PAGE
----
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Speech: Department of Agriculture and Water Resources: Consideration

Speeches in Parliament
Lee Rhiannon 24 Mar 2017

Tuesday, 21 March 2017

Senator RHIANNON (18:58): By leave—I move:

That the Senate take note of the report to parliament on livestock mortality during export by sea for the reporting period 1 July to 31 December 2016.

This is another troubling report about the livestock industry. Again we see—the figures are there—the inherent cruelty in the livestock export industry. It is a further reminder of the failed government policy in this area. It is a failed government policy, particularly in terms of animal cruelty and also in terms of the industry itself, because while we are exporting cattle overseas we are robbing jobs from regional Australia—thousands of jobs, in fact. That is why, if we had a government that had a commitment to rural and regional Australia, to jobs growth and to addressing the issue of animal cruelty—which goes hand in hand with this industry—we could have a win-win. So, about the report itself: Landmark Operations, on 27 April 2016, is linked to a number of deaths of the cattle it was exporting. Pneumonia and bloat were causes of death in the animals, both obviously extremely distressing for the animals involved. Also, what is not explained is that 35 cattle were euthanized in port due to being unfit to be discharged and, obviously, then slaughtered in that country for meat. Why did that happen? What were the conditions under which those animals were kept and treated while on board? What I found concerning in the report is that it states that the department took no regulatory action in relation to these mortality events.

Then there is Emanuel Exports from July last year. Heat stress is a common cause of death in live export ships and that was the main factor with regard to deaths here. The department, in this case, did require the exporter to amend what they call a comprehensive heat stress management plan, but what they are calling for should already have been in place. They are saying there should be further reduction in stock density on vessels, industrial fans to assist with ventilation and changing of the port rotation, and other aspects in the way the animals are treated. But this is where the whole ESCAS process—the Export Supply Chain Assurance Scheme—that has been put in place is just an absolute miserable failure. Here they are saying this is what should be done, but the ESCAS process has been in place since 2012 and we still have the department telling the exporters, 'You have to clean up your game.' Meanwhile, more animals die and more animals suffer. The North Australian Cattle Company was another one that is named in this report.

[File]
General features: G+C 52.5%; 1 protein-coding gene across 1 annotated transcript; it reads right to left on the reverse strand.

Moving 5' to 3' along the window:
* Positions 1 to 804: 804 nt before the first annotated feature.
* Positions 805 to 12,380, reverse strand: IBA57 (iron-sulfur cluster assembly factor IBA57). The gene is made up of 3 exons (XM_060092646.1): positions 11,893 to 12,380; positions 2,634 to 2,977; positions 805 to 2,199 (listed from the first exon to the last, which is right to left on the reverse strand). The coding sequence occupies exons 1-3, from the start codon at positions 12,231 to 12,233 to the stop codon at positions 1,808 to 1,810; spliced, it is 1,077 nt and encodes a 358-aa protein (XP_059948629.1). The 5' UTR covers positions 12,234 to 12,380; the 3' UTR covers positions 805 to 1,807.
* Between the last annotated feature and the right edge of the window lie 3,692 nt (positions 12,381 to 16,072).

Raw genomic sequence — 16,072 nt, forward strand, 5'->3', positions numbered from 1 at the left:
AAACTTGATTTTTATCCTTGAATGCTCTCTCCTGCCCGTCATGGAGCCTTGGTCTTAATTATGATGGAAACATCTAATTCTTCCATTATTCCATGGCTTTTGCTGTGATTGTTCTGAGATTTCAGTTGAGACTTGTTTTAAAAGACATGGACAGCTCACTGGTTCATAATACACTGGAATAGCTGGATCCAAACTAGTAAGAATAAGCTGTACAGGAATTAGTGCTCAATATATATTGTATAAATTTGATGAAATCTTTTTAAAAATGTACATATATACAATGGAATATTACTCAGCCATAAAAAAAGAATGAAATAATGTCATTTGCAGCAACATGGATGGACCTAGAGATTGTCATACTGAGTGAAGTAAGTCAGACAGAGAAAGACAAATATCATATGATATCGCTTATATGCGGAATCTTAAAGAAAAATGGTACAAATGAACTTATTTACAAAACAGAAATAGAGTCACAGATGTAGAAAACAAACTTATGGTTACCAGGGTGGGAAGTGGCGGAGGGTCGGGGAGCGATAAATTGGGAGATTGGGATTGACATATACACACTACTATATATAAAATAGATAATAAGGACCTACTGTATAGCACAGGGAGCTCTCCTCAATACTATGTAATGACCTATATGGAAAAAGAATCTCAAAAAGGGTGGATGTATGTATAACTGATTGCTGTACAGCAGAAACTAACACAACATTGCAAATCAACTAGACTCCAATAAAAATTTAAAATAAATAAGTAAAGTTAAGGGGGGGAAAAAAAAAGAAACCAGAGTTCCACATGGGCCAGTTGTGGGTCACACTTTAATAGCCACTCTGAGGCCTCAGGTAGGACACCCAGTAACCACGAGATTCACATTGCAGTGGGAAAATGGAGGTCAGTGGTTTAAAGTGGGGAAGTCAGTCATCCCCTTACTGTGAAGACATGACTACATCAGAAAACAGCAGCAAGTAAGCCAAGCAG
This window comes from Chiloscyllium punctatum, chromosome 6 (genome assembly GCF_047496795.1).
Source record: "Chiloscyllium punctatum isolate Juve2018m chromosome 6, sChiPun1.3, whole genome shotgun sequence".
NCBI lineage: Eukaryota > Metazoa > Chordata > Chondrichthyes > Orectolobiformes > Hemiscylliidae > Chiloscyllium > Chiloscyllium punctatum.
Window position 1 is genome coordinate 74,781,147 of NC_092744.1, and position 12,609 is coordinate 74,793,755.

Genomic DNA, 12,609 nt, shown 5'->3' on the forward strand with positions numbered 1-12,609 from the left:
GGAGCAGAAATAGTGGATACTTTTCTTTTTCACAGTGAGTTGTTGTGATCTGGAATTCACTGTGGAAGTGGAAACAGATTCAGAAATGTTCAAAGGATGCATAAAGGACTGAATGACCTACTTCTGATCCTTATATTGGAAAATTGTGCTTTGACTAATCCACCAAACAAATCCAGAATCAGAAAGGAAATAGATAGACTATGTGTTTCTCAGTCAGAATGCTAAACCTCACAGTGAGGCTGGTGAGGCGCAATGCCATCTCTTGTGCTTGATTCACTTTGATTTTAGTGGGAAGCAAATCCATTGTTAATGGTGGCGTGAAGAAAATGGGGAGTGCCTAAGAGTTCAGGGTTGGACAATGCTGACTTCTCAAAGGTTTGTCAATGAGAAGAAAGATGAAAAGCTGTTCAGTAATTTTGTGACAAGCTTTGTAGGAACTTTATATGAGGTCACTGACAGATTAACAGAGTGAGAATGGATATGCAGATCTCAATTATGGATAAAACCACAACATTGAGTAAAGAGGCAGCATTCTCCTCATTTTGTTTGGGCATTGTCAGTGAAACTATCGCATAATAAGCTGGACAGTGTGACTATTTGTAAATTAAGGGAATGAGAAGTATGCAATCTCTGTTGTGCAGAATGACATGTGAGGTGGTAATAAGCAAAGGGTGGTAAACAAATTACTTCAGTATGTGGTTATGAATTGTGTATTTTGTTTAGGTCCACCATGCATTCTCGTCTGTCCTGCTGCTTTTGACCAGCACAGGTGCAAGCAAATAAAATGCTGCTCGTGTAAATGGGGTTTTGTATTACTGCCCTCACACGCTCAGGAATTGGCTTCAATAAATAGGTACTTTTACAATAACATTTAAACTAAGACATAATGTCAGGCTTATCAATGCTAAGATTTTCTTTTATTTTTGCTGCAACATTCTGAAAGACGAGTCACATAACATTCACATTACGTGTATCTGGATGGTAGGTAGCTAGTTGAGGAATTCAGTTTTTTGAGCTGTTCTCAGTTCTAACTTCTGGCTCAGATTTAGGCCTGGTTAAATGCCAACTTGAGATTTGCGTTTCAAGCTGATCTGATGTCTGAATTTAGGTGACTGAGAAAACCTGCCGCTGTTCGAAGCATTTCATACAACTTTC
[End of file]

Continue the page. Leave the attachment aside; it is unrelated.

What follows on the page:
I want to go back to the ESCAS scheme, because it now coming into fifth year. We are know why ESCAS was brought in: to justify the live export trade. It was a way for the government to have an out so they could say, 'We have a scheme to address cruelty.' You cannot manage cruelty and the live export trade from a desk in Canberra—we have seen that time and time again, and these figures are further proof of that.

When I read these reports, they remind me of the work of Dr Lynn Simpson. She is a live export vet who was on 57 long-haul live export voyages and was eyewitness to much of the extreme suffering that is linked time and time again with this trade. It really highlights the Nationals, Liberals and Labor—but particularly the Nationals—not addressing this problem. Let's go directly to where the problem lies: the Deputy Prime Minister, Barnaby Joyce. He has a conflict of interest here. He is so close to the big live-export traders that he is not willing to put effort into transitioning the industry to one that operates in Australia. This is where we could have massive jobs growth. Tens of thousands of jobs could be created if the government was willing to build more abattoirs. Abattoirs that once existed have been closed down to drive the live-export trade. It is time that the government got behind the chilled-box-meat tray. That is where we can drive jobs and reduce the animal cruelty that goes with this industry. (Time expired)

 

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